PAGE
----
Having helped to do our part with the conservation of the Canadian Horse, in 2005 we decided that it was time to turn our attention to another little known, and rapidly disappearing Canadian developed breed – the Chantecler chicken.
Finding these chickens anywhere in western Canada proved to be impossible. Since the majority of White Chanteclers were located in QC, we decided to obtain our stock from there. So in 2005, while in QC for our Canadian Horse AGM 2005, we were able to source some white and partridge Chantecler hatching eggs from a variety of sources. We hatched these very first eggs out with remarkable success and went on to become the very first breeder of both white and partridge Chanteclers in western Canada.
Today, this type of chicken continues to be quite rare, with them being maintained in small numbers on farms with an interest in rare breed preservation. They previously could only be found in Canada, however over the past 5 or so years, interest in them in the US has steadily increased so they can be found there as well.
Just as with the Canadian Horse, both types (white and Partridge) of this rare poultry variety were also developed in Canada, and thus are uniquely adapted to harsh Canadian climatic conditions.
White Chantecler - ideal shape
The original Chantecler, white in color, was created in the early 1900’s by a monk named Brother Wilfrid, who lived in Oka QC. He made the realization that there was no Canadian breed of chicken and decided to remedy this. He critically reviewed other chicken breeds available at that time and noted in which aspects that they were superior in, and which they were inferior, and basically came up with all of the characteristics of his "ideal". He then took the next decade to make a whole series of systematic crosses, eventually coming up with his "ideal" - the White Chantecler.
For more info on Brother Wilfrid and the White Chantecler, see articles below.
This unique and very attractive dual purpose chicken breed, declared a “heritage” breed of QC by their parliament, is little known by the rest of Canada.
The Partridge Chantecler was developed approximately 30 years after the White Chantecler, by Dr J E Wilkinson of Edmonton AB. Just as Brother Wilfrid made a series of crosses to come up with his "ideal", so did Dr Wilkinson. Ultimately he came up with a bird that he called the "Albertan". It is important to note that they actually had nothing at all to do with Brother Wilfrid's White Chanteclers and that they were essentially completely different breeds. However when Dr Wilkinson submitted his "Partridge Albertan" birds for recognition by the American Poultry Association, they did accept them but then rather arbitrarily renamed them as a Partridge Chantecler, much to his huge disappointment!
It is important to note that even though they carry the same name, the Partridge Chantecler and the White Chantecler are in effect, separate and very distinct types, having been developed on completely opposite sides of the country and by very different strategies. Accordingly if both are kept, they should be maintained separately to ensure they remain as such.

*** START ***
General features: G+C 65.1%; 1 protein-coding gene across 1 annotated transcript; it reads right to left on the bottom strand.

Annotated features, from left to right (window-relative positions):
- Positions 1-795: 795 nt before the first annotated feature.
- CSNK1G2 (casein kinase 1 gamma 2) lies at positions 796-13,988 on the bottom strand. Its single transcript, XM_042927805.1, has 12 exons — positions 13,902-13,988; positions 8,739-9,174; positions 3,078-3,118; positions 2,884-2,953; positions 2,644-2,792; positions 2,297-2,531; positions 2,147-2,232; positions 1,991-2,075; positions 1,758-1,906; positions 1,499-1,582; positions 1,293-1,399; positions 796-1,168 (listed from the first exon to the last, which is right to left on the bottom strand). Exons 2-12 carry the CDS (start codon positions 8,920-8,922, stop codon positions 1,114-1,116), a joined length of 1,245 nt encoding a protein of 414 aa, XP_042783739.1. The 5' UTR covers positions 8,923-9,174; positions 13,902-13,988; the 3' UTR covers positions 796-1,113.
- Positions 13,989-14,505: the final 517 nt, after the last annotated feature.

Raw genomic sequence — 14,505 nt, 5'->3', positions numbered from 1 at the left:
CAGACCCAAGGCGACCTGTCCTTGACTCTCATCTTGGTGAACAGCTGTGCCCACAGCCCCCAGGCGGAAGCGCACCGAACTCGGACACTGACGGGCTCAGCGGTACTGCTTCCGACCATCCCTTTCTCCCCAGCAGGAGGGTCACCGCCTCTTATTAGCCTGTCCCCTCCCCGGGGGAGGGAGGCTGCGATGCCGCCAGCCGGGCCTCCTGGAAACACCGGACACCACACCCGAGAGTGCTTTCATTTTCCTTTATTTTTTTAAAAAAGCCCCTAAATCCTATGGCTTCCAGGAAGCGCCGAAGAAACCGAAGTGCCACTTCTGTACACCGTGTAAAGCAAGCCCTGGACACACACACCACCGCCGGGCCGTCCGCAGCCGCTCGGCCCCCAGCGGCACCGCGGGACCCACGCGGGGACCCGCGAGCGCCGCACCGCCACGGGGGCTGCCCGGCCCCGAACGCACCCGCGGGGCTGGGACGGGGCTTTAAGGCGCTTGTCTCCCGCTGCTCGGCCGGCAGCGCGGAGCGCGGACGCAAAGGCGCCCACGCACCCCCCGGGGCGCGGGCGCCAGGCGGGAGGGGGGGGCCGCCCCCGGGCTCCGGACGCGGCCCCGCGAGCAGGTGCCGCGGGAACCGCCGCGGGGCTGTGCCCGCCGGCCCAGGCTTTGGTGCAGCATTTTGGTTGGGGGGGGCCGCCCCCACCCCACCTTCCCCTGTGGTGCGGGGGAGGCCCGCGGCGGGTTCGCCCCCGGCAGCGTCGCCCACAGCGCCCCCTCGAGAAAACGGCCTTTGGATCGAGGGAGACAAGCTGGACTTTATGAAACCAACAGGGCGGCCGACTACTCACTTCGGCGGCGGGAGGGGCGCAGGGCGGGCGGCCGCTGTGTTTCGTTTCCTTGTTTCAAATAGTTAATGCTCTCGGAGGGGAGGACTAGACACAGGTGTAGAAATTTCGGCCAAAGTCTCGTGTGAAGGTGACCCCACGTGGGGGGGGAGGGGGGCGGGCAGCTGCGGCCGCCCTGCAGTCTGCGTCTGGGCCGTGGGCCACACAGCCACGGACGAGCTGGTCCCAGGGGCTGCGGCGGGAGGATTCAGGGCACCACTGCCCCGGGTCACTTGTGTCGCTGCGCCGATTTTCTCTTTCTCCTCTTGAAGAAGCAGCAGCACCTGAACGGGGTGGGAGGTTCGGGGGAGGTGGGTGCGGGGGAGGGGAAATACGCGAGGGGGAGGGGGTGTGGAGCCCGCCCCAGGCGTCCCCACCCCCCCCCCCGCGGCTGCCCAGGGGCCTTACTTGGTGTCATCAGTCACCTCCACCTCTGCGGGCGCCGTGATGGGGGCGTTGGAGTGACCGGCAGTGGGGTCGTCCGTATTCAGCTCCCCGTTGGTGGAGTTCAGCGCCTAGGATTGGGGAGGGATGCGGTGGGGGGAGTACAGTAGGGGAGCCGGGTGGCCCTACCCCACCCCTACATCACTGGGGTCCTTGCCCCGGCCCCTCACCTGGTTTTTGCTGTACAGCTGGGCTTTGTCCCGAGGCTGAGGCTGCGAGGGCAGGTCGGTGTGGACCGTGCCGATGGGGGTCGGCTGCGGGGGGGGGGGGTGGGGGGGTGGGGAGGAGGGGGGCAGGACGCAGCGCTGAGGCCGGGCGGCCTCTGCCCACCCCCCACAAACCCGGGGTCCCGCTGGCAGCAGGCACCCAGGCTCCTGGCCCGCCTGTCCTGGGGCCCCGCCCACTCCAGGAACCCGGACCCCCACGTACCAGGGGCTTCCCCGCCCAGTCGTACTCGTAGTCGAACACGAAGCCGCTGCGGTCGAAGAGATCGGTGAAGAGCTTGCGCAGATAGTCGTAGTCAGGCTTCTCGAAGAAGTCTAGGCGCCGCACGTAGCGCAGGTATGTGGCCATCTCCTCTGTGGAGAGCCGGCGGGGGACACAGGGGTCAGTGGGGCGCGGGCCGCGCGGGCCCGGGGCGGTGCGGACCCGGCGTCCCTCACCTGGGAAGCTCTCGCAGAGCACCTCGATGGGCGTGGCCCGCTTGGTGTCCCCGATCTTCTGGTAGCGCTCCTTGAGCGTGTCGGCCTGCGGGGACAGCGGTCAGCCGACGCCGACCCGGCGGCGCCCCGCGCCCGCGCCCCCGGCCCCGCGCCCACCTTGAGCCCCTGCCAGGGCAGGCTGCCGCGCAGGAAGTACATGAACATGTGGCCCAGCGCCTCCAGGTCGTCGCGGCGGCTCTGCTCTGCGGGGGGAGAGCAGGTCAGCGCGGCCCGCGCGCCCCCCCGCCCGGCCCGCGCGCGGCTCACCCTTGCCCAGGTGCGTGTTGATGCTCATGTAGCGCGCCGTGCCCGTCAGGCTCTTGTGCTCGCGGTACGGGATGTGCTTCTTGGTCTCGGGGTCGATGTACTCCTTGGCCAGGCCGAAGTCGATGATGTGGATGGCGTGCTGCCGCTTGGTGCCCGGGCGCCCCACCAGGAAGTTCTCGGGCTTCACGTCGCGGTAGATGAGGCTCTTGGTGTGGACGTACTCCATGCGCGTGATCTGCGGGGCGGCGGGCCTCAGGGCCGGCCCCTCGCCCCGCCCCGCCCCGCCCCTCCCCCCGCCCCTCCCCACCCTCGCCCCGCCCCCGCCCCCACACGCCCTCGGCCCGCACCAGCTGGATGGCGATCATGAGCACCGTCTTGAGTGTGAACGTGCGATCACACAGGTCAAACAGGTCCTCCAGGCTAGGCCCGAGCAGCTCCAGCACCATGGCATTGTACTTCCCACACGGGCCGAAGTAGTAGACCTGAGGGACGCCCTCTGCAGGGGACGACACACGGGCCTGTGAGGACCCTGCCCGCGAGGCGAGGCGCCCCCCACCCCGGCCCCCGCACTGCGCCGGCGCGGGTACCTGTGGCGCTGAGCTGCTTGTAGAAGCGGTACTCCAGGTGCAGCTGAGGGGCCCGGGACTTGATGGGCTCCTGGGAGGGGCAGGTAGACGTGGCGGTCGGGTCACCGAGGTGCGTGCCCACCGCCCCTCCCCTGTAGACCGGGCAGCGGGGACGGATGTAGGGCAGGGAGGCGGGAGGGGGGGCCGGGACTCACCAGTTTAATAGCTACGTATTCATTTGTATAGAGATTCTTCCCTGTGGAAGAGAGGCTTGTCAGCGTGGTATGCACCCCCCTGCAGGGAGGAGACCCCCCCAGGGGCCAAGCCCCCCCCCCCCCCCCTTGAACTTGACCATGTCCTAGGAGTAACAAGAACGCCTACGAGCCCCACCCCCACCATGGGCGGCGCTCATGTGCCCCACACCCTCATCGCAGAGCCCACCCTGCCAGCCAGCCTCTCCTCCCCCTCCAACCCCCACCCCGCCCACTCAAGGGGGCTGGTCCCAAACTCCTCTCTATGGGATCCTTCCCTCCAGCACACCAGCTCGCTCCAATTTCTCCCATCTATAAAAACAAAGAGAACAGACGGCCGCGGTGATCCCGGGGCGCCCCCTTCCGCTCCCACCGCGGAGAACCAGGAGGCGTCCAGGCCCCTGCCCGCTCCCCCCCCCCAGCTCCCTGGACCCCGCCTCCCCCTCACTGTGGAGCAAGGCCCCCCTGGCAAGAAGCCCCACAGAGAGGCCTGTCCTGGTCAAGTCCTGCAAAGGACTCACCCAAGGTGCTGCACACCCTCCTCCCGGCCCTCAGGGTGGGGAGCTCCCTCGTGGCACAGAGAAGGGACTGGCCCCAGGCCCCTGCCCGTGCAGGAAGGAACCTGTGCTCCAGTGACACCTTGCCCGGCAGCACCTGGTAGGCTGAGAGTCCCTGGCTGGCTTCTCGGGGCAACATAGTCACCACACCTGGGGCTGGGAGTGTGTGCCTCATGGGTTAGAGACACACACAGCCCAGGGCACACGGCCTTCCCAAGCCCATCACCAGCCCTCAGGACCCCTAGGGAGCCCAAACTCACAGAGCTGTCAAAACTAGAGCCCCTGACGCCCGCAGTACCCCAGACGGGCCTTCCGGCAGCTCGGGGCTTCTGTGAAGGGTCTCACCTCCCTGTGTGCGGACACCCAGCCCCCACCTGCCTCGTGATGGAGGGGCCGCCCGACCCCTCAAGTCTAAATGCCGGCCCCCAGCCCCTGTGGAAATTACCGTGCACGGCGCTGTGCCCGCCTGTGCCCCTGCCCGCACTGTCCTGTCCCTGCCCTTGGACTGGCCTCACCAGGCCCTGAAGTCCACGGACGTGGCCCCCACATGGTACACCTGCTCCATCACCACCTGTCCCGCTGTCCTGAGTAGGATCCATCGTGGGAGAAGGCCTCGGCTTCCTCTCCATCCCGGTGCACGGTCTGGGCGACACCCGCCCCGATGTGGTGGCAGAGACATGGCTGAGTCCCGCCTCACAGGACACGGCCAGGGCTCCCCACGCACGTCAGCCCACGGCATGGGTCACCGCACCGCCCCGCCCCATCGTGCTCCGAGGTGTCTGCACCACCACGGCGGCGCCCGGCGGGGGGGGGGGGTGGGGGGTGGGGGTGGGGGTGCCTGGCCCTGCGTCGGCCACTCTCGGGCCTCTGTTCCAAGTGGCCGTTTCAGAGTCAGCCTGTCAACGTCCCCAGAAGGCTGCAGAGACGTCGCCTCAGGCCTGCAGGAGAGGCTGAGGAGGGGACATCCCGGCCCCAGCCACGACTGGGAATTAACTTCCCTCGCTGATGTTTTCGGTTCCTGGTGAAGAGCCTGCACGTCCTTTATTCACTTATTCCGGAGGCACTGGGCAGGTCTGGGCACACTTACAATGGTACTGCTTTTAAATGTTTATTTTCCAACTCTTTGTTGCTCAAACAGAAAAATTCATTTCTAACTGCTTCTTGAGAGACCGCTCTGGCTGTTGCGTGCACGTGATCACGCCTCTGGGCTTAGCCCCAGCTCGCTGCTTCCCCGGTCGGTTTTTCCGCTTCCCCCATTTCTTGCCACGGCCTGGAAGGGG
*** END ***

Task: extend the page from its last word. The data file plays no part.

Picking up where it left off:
History of the White Chantecler
by Wayne Smith (text used with permission)
The Chantecler has the most unique beginnings of any of our present fowl. The exact development of most breeds of poultry is either not known, or the exact method of their development blurred by time and circumstance. Some breeds just seemed to happen as a the result of the efforts of many people trying to improve the production qualities of the birds on their farm. Eventually these breeds gained recognition from poultry men and standards were developed.
In August of 1907 at a French speaking agricultural college in Oka, Quebec, Canada a humble Cistercian monk, Brother Wilfred Chatalain, had a visit from his father. Brother Wilfred, having been in charge of the poultry section of the college for several years, took his father on a tour of the flocks. He showed him the many breeds of chickens that were kept by the collage at that time. After observing the Plymouth Rocks, Wyandottes, Leghorns, Rhode Island Reds, and several other breeds the elder Chatalain said; " This is all very well, but the Canadian breed-where is it?"
As a result of his fathers question Brother Wilfred decided to create a unique Canadian breed.
White Chantecler hen - photo compliments of Ferme Lescault
The Chantecler was indeed a unique bird. From it's inception it was designed to fit into the Canadian climate and at the same time to have good production qualities. To avoid freezing the comb had to be small with proportionately small wattles. White plumage would cover a body abundant in meat and able to lay eggs in abundance during the cold Canadian winters. Characteristics of purely fancy character where to be avoided so that production qualities could be concentrated on.
In 1908 having first fixed the image of the bird he wished to create in his mind, the creation of the Canadian hen was begun with the crossing of a Dark Cornish rooster and a White Leghorn hen in one flock and the crossing of a Rhode Island Red cock and a White Wyandotte hen in another flock. Plymouth Rock blood was added in later breedings.
In 1918 the war in Europe ended and in Canada "The Association of the Canadian Hen Chantecler" was formed. The members of this association were the only people allowed to breed this new chicken and they were controlled by some very stringent rules. 1) Members could not sell, lease, lend, give or exchange any live birds or hatching eggs to anyone not a member of the association. 2) Each member was required, on request, to give the directors of the association a complete list of all their birds with as far as possible a detailed description of each bird. 3) Each breeder was required to bring or send all his birds in their first year to an annual meeting. Here judges appointed by the association directors would examine the birds. Birds deemed unfit for breeding were killed and the money paid to the owner of the bird. 4) The breeder must keep for breeding only the birds approaching standard type and breed only Chantecler.
In 1919 a registration system was started. A sealed leg band bearing the initials of the association was placed on the leg of each bird conforming to the standard. One can see how it was possible to bring the Chantecler from non-existence in 1908 to acceptance in the APA's "Standard of Perfection" in 1921 a mere 13 years.